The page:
Dale Wyngarden: Is arming Ukraine humanitarian aid or abetting more bloodshed?




  • In World
  • 2022-07-05 04:15:07Z
  • By The Holland Sentinel
Flames rise from a structure after it was hit by a projectile in Druzhkivka, Ukraine.
Flames rise from a structure after it was hit by a projectile in Druzhkivka, Ukraine.  

"The enemy of my enemy is my friend," says an ancient Sanskrit proverb. History has shown it to be a shaky basis for long-term alliances, but in times of conflict, it often makes for strange bedfellows.

We have embraced it most recently in Ukraine's response to Russia's invasion.

For most of recent history, Ukraine has been of little interest to us. Even Russia's 2014 invasion and annexation of Crimea, Ukraine's southern peninsula, roused little concern. As troops massed at the border for the most recent invasion, we anticipated the worst, but showed mere mild alarm.

We likely thought the outcome was a foregone conclusion. Russia is the largest country on Earth; almost 29 times the size of Ukraine. Its population is 145 million, and its GDP is $1.6 trillion. Ukraine is a weak neighbor with 40 million people and a meager GDP of $1.8 billion, the poorest nation in all of Europe. Its military budget is roughly $6 billion, compared to Russia's $66 billion or our own $800 billion.

Russian missile destroys Ukrainian shopping mall, leaving at least 11 dead in Kremenchuk, Ukraine
Russian missile destroys Ukrainian shopping mall, leaving at least 11 dead in Kremenchuk, Ukraine  

Putin probably anticipated that invading and annexing a couple of more provinces would be a cakewalk. So did the rest of the world. But to our surprise, Ukraine resistance was fierce and effective. Russia's loss of troops and tanks mounted. Our miIitary strategists heard opportunity knocking.

Despite eclipsing the rest of the world in weapon expenditure, our recent record of military expeditions with boots on the ground has been dismal. We turned tail in defeat in Viet Nam, and simply walked away from two decades of quagmire in Afghanistan. At a cost of $2 trillion and 500,000 lives, we replaced a stable dictatorship in Iraq with chaos and corruption. With good reason, Americans are loathe to send our soldiers abroad for what could turn out to be just another fool's errand.

But in the memorable words of Wimpy, the faithful sidekick of Popeye in the decades-old cartoon series, "Lets you and him fight." We have learned to spare ourselves bloodshed and humiliation by simply arming others willing to battle our enemies. If Ukraine is really putting up a fight that promises to diminish Russia's weapon stockpile and inflict casualties on its troops, then let's arm Ukraine to keep the battle going.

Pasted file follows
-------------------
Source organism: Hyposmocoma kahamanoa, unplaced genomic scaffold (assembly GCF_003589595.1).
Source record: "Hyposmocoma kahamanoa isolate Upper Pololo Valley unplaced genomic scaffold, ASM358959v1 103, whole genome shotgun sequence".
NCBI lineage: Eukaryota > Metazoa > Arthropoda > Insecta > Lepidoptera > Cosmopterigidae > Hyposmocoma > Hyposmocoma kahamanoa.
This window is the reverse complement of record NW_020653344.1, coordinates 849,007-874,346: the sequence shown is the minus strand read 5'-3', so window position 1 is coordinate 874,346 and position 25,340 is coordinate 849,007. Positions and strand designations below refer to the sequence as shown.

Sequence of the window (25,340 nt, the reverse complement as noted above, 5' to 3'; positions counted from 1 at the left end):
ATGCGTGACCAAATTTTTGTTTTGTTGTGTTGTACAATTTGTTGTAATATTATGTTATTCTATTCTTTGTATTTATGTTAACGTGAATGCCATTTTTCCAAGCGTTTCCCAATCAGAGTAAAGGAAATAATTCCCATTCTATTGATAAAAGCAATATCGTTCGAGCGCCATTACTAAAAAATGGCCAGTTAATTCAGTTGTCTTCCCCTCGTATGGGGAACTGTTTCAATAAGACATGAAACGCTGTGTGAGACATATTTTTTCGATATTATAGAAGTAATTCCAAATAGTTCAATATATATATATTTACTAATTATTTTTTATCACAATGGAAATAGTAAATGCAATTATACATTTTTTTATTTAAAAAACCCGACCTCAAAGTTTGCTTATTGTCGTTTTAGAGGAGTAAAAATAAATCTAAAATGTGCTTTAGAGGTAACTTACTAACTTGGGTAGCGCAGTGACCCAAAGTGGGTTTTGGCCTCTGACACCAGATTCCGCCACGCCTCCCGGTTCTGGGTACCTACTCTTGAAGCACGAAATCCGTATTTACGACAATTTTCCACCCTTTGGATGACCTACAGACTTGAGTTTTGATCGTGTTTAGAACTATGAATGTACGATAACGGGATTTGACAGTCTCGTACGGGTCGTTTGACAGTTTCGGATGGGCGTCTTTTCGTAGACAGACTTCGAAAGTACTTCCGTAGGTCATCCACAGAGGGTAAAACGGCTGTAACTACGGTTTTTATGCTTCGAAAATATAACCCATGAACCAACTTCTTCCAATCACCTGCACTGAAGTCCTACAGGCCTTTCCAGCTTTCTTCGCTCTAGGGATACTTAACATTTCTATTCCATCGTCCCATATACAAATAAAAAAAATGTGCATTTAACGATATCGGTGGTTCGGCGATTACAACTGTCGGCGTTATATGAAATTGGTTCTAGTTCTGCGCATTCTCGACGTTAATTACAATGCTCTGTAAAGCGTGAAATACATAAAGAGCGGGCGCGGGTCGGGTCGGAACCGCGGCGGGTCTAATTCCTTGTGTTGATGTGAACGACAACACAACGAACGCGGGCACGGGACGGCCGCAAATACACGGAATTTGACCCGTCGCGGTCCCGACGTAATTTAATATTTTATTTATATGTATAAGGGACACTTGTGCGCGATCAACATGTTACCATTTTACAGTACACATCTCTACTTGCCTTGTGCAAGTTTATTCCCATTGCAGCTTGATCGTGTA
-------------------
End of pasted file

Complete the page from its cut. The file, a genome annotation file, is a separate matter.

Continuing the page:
Dale Wyngarden
Dale Wyngarden  

And so we have, with measurable payoff. So far, we've sent about 4,000 of our Javelin anti-tank missiles. At $176,000 each, it is costly support, but the return on investment has been destruction of somewhere between 700 and 1,000 Russian tanks. Ukraine keeps its own score, and claims 1450 tanks, 3500 armored vehicles, 960 artillery and rocket pieces, 213 planes, 180 helicopters and 13 warships. Personally, I suspect they're cooking the books to keep arms and money flowing from Washington. Whatever the true count, we see this proxy war is damaging Russia and continue our support.

But our shrewd strategies and proxy wars come with a steep humanitarian price. Russia may suffer military casualties and loss of weapons, but the battlefields are in Ukraine. They too lose troops and tanks, but much much more. Shakespeare referred to expendable troops being "food for gunpowder," and the term canon fodder crept into our lexicon. Today's wars are fought in streets and alleys, not great battlefields, and cannon fodder today is all too often civilians. The Pentagon's department of verbal obfuscation tries shifting the term to "collateral damage," but the meaning is the same: dead people whose misfortune was simply being in the way of war.

Local resident Tetyana points to her house heavily damaged by the Russian shelling in Bakhmut, Donetsk region, Ukraine, Friday, June 24, 2022.
Local resident Tetyana points to her house heavily damaged by the Russian shelling in Bakhmut, Donetsk region, Ukraine, Friday, June 24, 2022.  

nullWe've seen the pictures of streaming refugees leaving their homeland, devastated blocks of housing and business, and mothers and children standing in barren streets wondering why their father will never come home. But so long as Russia suffers losses, we seem eager to keep the battles going.

Meanwhile, on the home front we expend great passion extolling the sanctity of life, beginning with the smallest embryo. The loudest shouts come from those professing that divine imperatives undergird their reverence for life. But in reality, we live as though some lives are sacred and some are expendable, and we really want to be the decider.

Without expectations they will actually win, is feeding arms to Ukraine humanitarian aid or another crass example of "lets you and him fight," and damn the consequences? Humans are a paradoxical species, sometimes rising to heights of nobility and sometimes mired in depravity. I'm trying to figure out which way our needle tilts in Ukraine.

- Community Columnist Dale Wyngarden is a resident of the city of Holland. He can be reached at wyngarden@ameritech.net

This article originally appeared on The Holland Sentinel: Dale Wyngarden: Is arming Ukraine humanitarian aid or abetting more bloodshed?

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